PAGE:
Crisis of Kingdom of Italy and Strengthening of Local Life Part 2

Here, in Italy, Guido di Spoleto, who had a large base in central Italy and, somewhat in the south, and Berengario del Friuli, prevalent among the lords of northern Italy, were competing. In the end Guido prevailed, who had the crown, after earning the bishops and the pope with a promise of protection (889), and had his son Lamberto nominated first king, then crowned emperor by Pope Formosus. But Formoso, who felt the weight of the Spoleto house, allied with the Marquises of Tuscany, weighed upon him in his own home, sympathized with the Carolingians of Germany and turned to Arnolfo, who had already affirmed his right to the crown in 888 imperial as a son of Charlemagne. After a first attempt, frustrated by the opposition of the great, Arnolfo was able to reach Rome and take the imperial crown. But his death caught him soon after, and the kingdom had two kings, Berengario and Lamberto, with a prevalence of the latter, due to its strong position in the Spoleto area and in the south up to Benevento, while, as emperor, he also asserted himself in Rome, where his partisans made the impious trial of the already dead Pope Formosus. Lamberto’s death gave all the command to Berengario again. An ephemeral command, however: because he did not succeed in imposing himself in central Italy, while also in the north large hordes of Ungari entered Italy, they won Berengar in battle, they ran the Po valley almost to the foot of the western Alps, they finished taking away all authority and credit. It is the time that the Saracens regained vigor in the south and their gangs, landed on the coasts between Provence and Italy, penetrated into Piedmont, destroyed villages and monasteries. Against Berengar, the greats called Ludovico di Provenza who was king in Pavia and emperor in Rome in 901. Berengar succeeded in driving him out for the first time; a second time, he will take him and, blinded him, send him back across the Alps.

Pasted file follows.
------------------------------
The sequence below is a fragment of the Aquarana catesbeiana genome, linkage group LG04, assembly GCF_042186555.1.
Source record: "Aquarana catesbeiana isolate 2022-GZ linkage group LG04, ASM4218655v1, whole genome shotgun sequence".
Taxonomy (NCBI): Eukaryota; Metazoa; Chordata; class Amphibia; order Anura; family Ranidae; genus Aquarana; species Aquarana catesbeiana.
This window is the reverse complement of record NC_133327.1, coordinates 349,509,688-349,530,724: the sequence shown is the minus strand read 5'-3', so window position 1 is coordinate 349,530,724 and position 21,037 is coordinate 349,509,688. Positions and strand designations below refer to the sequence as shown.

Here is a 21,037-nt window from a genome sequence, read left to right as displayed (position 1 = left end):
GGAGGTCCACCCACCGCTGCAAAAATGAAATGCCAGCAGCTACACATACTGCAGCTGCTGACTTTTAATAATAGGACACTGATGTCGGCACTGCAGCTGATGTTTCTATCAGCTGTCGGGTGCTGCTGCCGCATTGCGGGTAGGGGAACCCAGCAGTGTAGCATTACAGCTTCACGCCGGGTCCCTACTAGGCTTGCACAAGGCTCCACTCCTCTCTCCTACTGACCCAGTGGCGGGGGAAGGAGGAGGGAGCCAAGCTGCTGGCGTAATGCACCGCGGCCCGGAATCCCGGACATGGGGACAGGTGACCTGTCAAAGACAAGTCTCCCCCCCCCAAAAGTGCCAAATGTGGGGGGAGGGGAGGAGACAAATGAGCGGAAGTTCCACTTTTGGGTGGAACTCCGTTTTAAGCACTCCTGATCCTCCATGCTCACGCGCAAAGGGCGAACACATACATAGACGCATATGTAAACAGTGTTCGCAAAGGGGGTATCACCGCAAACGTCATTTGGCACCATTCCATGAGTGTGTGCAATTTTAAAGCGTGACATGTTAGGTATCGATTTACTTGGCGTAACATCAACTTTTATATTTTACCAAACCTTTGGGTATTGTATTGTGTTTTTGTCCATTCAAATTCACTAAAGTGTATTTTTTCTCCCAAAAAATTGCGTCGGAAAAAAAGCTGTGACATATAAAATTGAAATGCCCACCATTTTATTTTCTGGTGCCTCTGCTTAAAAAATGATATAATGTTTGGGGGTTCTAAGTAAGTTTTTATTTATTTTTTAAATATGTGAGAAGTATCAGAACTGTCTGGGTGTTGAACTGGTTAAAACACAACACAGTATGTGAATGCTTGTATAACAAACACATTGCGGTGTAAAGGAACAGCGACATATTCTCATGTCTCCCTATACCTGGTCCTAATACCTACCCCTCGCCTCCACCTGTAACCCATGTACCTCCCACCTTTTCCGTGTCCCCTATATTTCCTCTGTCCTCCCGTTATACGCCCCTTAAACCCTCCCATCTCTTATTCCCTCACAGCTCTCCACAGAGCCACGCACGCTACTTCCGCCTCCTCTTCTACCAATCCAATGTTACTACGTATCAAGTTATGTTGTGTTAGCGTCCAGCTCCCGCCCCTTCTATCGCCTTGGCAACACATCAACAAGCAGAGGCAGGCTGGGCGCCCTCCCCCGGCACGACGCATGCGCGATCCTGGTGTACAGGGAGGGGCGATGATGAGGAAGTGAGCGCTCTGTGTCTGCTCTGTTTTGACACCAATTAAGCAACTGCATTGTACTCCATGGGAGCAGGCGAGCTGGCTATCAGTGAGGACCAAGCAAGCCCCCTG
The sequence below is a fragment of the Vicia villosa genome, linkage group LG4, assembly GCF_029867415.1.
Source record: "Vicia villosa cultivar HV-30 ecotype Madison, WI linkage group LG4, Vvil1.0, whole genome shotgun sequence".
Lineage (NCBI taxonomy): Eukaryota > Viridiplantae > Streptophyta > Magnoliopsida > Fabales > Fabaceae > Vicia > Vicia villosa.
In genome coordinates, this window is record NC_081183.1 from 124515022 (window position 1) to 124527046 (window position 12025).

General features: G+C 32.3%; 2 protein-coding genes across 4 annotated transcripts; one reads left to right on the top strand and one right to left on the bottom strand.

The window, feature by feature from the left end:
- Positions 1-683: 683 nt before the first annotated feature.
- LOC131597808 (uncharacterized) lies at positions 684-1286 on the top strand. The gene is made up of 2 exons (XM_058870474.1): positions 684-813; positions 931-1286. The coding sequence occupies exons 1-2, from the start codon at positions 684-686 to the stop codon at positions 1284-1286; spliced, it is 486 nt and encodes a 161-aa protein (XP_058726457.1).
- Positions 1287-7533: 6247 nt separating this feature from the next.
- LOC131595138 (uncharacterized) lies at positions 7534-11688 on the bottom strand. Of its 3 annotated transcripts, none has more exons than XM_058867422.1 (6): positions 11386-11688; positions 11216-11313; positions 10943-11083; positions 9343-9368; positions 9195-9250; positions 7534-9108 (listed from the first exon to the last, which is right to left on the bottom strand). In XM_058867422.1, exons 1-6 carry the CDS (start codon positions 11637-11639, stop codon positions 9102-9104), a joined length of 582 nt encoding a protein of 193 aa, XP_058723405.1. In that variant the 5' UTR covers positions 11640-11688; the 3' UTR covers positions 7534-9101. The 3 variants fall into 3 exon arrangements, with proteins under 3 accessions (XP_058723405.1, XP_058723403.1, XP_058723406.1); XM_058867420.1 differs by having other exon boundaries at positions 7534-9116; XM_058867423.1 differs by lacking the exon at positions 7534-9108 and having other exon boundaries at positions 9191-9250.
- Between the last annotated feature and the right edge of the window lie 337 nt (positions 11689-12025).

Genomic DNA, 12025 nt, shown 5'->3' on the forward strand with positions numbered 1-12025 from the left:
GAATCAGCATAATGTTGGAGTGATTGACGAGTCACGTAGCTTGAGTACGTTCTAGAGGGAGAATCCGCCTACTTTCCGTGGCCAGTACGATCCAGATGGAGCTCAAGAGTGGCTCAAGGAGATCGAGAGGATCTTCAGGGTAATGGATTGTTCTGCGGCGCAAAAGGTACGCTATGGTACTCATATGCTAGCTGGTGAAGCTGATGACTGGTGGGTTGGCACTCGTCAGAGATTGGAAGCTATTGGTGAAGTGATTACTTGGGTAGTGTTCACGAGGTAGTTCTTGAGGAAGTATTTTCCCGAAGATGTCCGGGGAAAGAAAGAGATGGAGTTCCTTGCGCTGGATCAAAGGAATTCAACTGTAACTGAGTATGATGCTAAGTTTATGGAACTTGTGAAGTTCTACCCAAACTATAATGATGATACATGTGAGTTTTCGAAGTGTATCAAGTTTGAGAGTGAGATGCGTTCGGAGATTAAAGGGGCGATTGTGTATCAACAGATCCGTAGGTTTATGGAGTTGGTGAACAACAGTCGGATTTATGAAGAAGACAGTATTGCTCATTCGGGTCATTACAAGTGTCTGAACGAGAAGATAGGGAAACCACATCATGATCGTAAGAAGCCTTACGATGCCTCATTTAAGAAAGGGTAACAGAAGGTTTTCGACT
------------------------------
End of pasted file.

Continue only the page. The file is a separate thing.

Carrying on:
But his authority was always precarious, always supervised by the powerful lords of the kingdom: the Marquis Adalberto d’Ivrea and Ermengarda; Adalberto Marquis of Tuscany and his wife Berta; in Rome and in the surrounding region, the landed nobility supported the Duke of Spoleto and came, after the death of Pope Formosus, to take over civil offices and the ecclesiastical administration. At his head, Teofilatto,  magister militum and consul, and his wife Theodora, while his daughter Marozia had married Guido, Marquis of Tuscany in second marriage. Church and state are, in Rome, in the hands of Theophilacus and Theodora. According to ANSWERRESUME, the popes emancipated from Byzantium; having succeeded in removing the representative and minister of the Western emperor from Rome, they are now as if absorbed by the powerful social forces that the land of the city feeds. And as for the south, there is no possibility for the king to attempt some enterprise, all at the mercy of local forces, as well as the empire of the East and the Saracens, as is that region. On them the pope, the Roman aristocracy, the Duke of Spoleto come to make themselves heard. Who, in 915, joined an alliance promoted by Atenolfo di Capua and constituted by the Neapolitans, by Amalfi, by the emperor of the East, against the Saracens of Garigliano. The coalitioned militias marched against that nest of infidels who ran from there and plundered to the borders of Tuscany, and destroyed it. However, that same year Berengar was able to encircle the imperial crown in Rome. But the new and higher crown did little to him: for there was another plot of the great with Rudolph of Burgundy; another and more ruinous raid by Ungari who, called by him to punish the great, went as far as the South, almost giving the hand to the Saracens; finally, Rodolfo’s descent, Berengario’s defeat at Fiorenzuola, in 923, his violent death in 924, while the Hungarians again beat the Po valley and set the capital of the kingdom, Pavia, on fire. This too was a vain victory for Rodolfo. He had just assumed the royal title, which Pope John, Berta, Ermengarda call Hugh of Provence,

Fatigue of Sisyphus, the one to which these kings of Italy were condemned. Not a people, provided with a certain compactness and strength of its own, interested in gathering around the prince and giving him strength. An unstable, fluctuating, treacherous element, the great ones, easy to unite to oppose a new king to a king already in office, but also easy to dissolve when it comes to supporting the new king. No lasting solidarity between them, no sentiment of the state, the king considered nothing more than a first among equals. Two kings, better than one, for power, as Liutprand of Cremona writes in the middle of the century. X, do not obey anyone. Which of the new barbarian kingdoms had as much foundation weakness as this one?

Crisis of Kingdom of Italy 2

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